By Michael Goldstein
By Dennis Romero
By Sarah Fenske
By Matthew Mullins
By Patrick Range McDonald
By LA Weekly
By Dennis Romero
By Simone Wilson
Oh God. Oh baby.
--popular 20th-century pre-orgasmic incantation
In my early 20s I was an idiot, but I looked good. So I took a job as a doorfellow at Mom’s Saloon in Brentwood, replacing Jack Wagner, who‘d just accepted a higher-paying position on General Hospital. It was that kind of a bar. The clientele were mostly mild-mannered, athletic, alcoholic, college-age sport-fuckers. Some of them were women, and some of these women took time out from their mild-mannered athletic alcoholic collegiate sport-fucking schedule to compliment me on being such a good-looking idiot. Often the compliments and always the propositions would begin with a reference to my physique. You see (he said sheepishly), through my late teens and well into my 20s, I worked out with free weights. A lot. So much so that I was sometimes mistaken for being either a gymnast or a complete idiot. (As I mentioned, I was an idiot, but not completely.)
I was the kind of idiot who would politely reject (most) sport-fucking invitations on the grounds that, while I did enjoy being desired, I didn’t want to have sex with people who went around hitting on weightlifter types. At the same time, my experiences at the bar had made me increasingly comfortable with the idea that men have no business propositioning women at all. Sexual propositioning just seems like something that women should decide. Women are the ones inviting someone in, so to speak. Men must have the decency, I figured, to wait for invitations and not go around flaunting our obnoxious outboard genitalia like door-to-door salesmen, like telemarketers cold-calling you at home just as you‘ve settled down to a well-earned meal. Say, baby -- what do you say you and I go, you know, get out of here and go somewhere, you know . . . else? Dinner? Drink? Coffee? Howzabout you and I find us someplace we can, you know, get down, get busy, get pregnant and spend the next 30 years propagating a culture that still can’t do any better than Bush and Gore? You up for that?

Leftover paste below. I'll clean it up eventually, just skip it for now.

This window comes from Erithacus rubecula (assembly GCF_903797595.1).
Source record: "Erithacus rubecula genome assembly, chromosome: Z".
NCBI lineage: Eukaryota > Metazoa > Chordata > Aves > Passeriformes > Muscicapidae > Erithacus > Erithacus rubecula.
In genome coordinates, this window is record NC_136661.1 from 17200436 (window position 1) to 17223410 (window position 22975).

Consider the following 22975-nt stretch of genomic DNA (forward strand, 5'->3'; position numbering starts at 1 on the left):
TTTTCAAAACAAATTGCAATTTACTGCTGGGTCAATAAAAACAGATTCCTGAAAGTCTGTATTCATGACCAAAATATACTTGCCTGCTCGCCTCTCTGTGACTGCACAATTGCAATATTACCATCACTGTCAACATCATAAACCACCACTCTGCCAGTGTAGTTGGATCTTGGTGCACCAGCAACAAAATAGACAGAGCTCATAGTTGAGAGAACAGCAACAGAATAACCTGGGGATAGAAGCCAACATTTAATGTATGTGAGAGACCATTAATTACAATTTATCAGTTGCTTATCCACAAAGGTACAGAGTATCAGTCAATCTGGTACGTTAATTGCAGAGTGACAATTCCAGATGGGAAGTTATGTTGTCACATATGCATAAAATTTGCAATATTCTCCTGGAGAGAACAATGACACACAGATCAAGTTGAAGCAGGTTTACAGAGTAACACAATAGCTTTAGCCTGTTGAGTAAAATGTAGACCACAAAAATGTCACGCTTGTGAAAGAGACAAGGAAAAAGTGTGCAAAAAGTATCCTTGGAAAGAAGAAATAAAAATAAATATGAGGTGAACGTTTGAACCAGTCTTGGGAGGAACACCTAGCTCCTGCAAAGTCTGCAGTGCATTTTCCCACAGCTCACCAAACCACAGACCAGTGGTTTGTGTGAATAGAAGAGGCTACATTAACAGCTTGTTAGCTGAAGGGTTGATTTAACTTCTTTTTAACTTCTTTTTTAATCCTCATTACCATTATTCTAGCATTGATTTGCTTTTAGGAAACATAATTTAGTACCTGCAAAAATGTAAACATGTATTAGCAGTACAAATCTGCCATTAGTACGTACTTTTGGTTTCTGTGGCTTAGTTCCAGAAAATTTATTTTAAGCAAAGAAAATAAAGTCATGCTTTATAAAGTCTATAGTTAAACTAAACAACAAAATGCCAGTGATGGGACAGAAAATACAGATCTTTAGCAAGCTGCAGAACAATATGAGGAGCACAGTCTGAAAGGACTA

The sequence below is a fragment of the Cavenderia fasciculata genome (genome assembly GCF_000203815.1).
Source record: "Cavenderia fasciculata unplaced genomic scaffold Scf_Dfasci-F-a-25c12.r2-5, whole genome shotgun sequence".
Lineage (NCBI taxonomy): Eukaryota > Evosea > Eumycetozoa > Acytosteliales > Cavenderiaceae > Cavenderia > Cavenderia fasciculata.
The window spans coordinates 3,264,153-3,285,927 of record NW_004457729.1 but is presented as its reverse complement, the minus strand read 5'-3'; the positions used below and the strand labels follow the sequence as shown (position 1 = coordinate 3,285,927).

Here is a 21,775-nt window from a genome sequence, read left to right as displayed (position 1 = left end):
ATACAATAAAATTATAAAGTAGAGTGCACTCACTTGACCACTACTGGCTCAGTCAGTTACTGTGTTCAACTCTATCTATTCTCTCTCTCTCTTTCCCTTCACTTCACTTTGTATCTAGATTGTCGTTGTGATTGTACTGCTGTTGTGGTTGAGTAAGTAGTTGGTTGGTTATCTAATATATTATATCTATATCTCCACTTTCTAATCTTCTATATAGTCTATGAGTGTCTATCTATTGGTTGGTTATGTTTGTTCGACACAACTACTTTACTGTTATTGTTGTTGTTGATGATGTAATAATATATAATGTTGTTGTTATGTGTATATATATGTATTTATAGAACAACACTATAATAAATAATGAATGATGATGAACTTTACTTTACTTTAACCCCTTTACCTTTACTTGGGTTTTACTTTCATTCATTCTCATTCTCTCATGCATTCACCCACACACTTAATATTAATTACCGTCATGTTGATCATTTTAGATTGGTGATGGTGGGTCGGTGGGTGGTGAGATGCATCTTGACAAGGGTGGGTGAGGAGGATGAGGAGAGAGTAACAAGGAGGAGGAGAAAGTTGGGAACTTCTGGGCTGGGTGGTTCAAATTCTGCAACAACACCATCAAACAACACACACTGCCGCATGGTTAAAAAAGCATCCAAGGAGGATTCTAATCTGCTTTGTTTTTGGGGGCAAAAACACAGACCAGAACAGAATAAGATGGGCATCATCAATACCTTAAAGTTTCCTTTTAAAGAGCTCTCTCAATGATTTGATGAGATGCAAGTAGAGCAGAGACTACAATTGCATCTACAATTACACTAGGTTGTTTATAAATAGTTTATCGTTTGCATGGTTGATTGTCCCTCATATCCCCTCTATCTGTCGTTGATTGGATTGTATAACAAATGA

(See how impolite?)
Now freshly 38, I don‘t have to worry about it. I’ve made a full recovery from my overmuscled doorfellow days and have entered the long dark beigeness of middle age. I‘m not hideous, mind you, just unremarkable. On a good day, I might appear to be a sort of Trotsky action-adventure figure (actual size).
Like so many of his bovine peers, Action-Adventure Trotsky no longer has an appetite for the traffic jams, bad loud music and nightclub restroom lines that filled, even fueled, his 20s. On those increasingly rare occasions when he does go out, he often clams up and fidgets in a corner somewhere, half-longing to be some good-looking musclebound idiot fielding lascivious propositions from a queue of equally good-looking, equally shallow and equally idiotic (but much less muscly) babes.
Where does one go to meet others who share one’s disdain for socializing? The answer is that one does not go, one stays. One stays up late, at home, blathering telephonically with one‘s co-worker and ex-girlfriend (on those rare occasions when she manages to sleep at home). Tonight we discuss cloning, dating and possible combinations of the two in the coming decades. For example, regardless of one’s sexual history, proclivities or proficiencies, we wonder, would there be any benefit to having sexual relations with one‘s clone?
I figure . . . maybe. Or what the hell. It’s at least worth a try. Just because I‘m technically heterosexual now doesn’t mean I won‘t be autometahomosexual five or six years from now, when Kustom Klones merges with MSTimeChevronStarbucks. My ex also votes yes. Yes, oh yes, she’d definitely want to have sex with her clone(s), and I can‘t blame her. ”At this point I’m not really looking for a lover who understands me,“ she says. ”I‘m looking for a lover who is me. So that would probably work.“
Okay. Fine. Knock yourself out.
In 1997, TimeCNN polled 1,005 ostensibly adult Americans and determined that 93 percent of us felt that cloning humans was ”morally unacceptable“; 66 percent felt the same about cloning animals; 74 percent felt that human cloning goes against God’s will; 19 percent didn‘t; and 69 percent claimed to be scared of the whole clone and kaboodle.
Notice that the old poll (with its ±3 percent margin of error) doesn’t so much as mention sexual relations with clones, so rather than contacting those same 1,005 respondents, I conducted a poll of my own, randomly interrupting co-workers of all genders, bents and marital statuses, asking them to continue where CNN‘s survey left off: If you were cloned, would you consider having sexual relations -- of any kind -- with your clone? Yes? No? Maybe?
Of the 20 respondents, 40 percent said yes (several of them enthusiastically), 45 percent said no (several of them adamantly, with scrunched noses), and 15 percent said maybe, with one of the maybes specifying, ”If one of us was mute.“ In other words, 40 to 55 percent of L.A. Weekly employees might just respond favorably if told to go fuck themselves.
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